Last week I had the distinct pleasure and honour to be invited as guest docent ecology in France. A good friend of mine, Jaap van Elst, who is a lecturer at the University of Applied Sciences in Rotterdam (training aspiring biology teachers), invited me to help out in their annual ecology trip in Tigoleix, France (in the centre of the country, the Creuse). [vc_row][vc_column width=”1/2″][text_output]Friends of ours, Rob and Claire Veen, run a nature centre in this beautiful part of France. This particular department has been re-wilding for decades and is quite unique in Western Europe. An ideal place to get students acquainted with nature and of course reptiles and amphibians. Both Rob, Jaap and my interest is herpetofauna. Rob has done wonderful things (habitat creation and restoration) for especially the yellow bellied toad (Bombina variegata) and is involved in many more herpetological projects in France.

My specific interest is as many of you know are the disease that affect amphibians. The chytrid fungus Batrachochytrium salamandrivorans (Bsal) has hit the Dutch Fire Salamanders (Salamandra salamandra terrestris) hard in the Netherlands and now migrates southwards. Carlijn and I have been sampling Fire Salamanders in Wallonia (French Belgium) this year but where ever we go in Europe we try to take some samples of the local fire salamanders for screening purposes.

The second night we were in France we were in luck: rain! With a group of students we rushed in the busses and headed to a big fire salamander population. The weeks prior were very dry so who knows, maybe they will come out! Once we arrived we searched and one student (Tina Mahn) found an individual: success! I really wanted to let them sample the animal themselves and they did. For me this was a very special moment! Later that week, after dragging the students through many field excursions it started to rain again. I could not believe my eyes (and ears!) to hear that a student (Nicole Kievit) rallied her fellow students after a long day in the field to head back out to collect more samples. Most were already enjoying a meal and a drink at the fire but she did it! Two busses, in the streaming rain, headed back out into the woods to search for the elusive Fire Salamander! A couple of interns of Rob and the nature centre joined us (really passionate students!). After arrival we surveyed two areas and found nothing expect for the odd Rana temporaria and Bufo spinosus. Then one of the interns and I remembered a spot from the first trip. We went back there and found a over flown creek in the middle of the forest teeming with Fire Salamander larvae! This turned out to be a totally new breeding site! We sampled some of the larvae (gently) and later we found an adult on the road.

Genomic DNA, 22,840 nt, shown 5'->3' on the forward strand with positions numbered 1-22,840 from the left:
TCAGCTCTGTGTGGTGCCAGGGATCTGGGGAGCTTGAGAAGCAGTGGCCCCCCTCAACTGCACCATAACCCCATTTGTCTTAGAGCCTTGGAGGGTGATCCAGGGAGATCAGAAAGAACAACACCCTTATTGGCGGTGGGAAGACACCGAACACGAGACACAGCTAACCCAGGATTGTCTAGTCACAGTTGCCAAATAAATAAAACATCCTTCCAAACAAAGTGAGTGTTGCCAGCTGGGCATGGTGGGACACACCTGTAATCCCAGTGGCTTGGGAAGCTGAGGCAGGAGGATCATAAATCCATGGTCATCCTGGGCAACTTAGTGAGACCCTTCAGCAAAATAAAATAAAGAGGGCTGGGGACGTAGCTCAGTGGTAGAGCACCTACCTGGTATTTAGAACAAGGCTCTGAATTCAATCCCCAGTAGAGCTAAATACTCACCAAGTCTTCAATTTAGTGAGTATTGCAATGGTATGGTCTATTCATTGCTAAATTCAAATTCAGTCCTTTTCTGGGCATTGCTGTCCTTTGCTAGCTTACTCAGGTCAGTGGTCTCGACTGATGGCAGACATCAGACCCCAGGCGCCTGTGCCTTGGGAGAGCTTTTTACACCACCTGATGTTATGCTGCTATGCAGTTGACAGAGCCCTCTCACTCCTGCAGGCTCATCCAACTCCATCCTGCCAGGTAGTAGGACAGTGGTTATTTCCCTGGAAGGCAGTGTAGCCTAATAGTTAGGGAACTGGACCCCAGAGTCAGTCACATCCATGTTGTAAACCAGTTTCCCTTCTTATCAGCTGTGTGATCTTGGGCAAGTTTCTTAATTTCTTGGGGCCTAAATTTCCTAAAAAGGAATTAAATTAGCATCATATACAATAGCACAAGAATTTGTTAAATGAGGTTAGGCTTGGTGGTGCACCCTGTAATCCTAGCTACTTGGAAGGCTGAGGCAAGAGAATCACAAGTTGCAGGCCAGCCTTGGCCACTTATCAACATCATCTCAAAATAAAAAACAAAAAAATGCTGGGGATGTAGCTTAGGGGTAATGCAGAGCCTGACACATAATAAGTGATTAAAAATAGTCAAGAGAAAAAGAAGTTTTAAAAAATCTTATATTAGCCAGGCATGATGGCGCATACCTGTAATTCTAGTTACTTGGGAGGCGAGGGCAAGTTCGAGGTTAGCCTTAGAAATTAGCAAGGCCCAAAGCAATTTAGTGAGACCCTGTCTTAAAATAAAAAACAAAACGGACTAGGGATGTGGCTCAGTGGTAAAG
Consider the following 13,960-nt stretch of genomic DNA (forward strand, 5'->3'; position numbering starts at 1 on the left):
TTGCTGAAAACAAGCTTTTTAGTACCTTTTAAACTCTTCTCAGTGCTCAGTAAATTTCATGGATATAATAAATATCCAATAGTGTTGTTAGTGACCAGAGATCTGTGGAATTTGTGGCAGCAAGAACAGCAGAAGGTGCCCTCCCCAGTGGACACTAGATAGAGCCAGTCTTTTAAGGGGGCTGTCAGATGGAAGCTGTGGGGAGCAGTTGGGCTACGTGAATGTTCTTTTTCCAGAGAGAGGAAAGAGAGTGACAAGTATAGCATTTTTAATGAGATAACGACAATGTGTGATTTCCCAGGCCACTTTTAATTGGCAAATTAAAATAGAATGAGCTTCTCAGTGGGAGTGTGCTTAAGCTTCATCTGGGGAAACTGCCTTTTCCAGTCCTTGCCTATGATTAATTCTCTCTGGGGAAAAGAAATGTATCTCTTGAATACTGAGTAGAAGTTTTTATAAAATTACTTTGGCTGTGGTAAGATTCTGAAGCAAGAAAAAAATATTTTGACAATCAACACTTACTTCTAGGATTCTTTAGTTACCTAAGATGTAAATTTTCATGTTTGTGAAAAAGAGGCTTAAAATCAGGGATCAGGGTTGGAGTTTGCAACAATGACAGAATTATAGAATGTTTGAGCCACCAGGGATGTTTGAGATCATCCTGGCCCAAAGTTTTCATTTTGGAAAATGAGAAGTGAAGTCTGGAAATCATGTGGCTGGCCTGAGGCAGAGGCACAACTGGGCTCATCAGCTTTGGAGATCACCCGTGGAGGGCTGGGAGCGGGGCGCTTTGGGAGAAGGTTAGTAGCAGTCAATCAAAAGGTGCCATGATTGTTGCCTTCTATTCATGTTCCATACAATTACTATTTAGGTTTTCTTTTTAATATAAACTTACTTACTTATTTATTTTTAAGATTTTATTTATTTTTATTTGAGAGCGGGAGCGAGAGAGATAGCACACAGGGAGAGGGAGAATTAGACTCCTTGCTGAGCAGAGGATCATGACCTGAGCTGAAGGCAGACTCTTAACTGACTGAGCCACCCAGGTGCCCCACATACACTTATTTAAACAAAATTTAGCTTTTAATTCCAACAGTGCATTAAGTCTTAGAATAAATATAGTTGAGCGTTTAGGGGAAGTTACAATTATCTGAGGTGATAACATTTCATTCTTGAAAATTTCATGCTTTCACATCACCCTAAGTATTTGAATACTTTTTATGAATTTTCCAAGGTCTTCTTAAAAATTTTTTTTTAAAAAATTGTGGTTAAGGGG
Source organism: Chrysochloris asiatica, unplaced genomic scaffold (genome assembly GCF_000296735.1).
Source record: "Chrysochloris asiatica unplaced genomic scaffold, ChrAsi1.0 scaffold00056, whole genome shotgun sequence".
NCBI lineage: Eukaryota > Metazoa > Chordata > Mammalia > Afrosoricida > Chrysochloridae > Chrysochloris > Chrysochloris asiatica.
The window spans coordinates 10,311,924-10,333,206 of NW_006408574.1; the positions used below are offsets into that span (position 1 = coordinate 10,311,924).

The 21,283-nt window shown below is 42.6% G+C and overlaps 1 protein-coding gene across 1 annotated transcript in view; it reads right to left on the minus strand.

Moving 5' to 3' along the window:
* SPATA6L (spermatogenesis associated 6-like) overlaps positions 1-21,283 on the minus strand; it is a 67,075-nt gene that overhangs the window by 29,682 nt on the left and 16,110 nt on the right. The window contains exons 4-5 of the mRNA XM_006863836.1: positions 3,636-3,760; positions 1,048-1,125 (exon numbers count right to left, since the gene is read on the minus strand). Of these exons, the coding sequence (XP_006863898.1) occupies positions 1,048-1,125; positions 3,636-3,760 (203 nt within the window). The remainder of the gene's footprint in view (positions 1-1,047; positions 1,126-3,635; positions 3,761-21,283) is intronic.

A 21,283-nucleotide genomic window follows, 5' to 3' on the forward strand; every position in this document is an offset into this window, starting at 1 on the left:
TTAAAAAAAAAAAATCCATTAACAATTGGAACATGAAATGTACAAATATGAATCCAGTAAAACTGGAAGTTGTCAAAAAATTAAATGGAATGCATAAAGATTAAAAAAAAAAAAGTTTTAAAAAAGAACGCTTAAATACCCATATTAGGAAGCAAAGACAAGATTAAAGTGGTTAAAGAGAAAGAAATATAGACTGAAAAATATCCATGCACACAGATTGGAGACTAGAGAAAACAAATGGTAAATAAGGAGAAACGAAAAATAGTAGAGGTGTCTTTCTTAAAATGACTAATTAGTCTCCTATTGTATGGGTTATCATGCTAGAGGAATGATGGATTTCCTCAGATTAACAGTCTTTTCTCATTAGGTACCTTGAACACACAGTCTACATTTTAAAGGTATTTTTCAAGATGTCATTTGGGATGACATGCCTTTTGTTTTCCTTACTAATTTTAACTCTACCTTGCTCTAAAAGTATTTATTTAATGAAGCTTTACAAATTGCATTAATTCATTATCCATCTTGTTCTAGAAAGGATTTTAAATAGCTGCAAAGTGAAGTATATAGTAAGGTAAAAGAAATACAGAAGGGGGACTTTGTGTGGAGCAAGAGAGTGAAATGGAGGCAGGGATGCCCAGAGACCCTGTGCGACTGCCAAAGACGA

At the end of the week I gave a short presentation on the amphibian crisis, amphibian infectious diseases and how this is linked to the biodiversity crisis. For me personally I found it awe inspiring that students that normally do not go out in the field and have very little knowledge on the crisis amphibians face braved the elements and fatigue to make a difference for these animals! I sincerely hope that they incorporate this experience in their lessons at high schools (among others) and educate their students on the plight of amphibians and biodiversity as a whole! It begins and ends with their passion, love and efforts and I am certain they can convey this message to the next generation!

Photos & text by Tariq Stark[/text_output][/vc_column][vc_column width=”1/2″]

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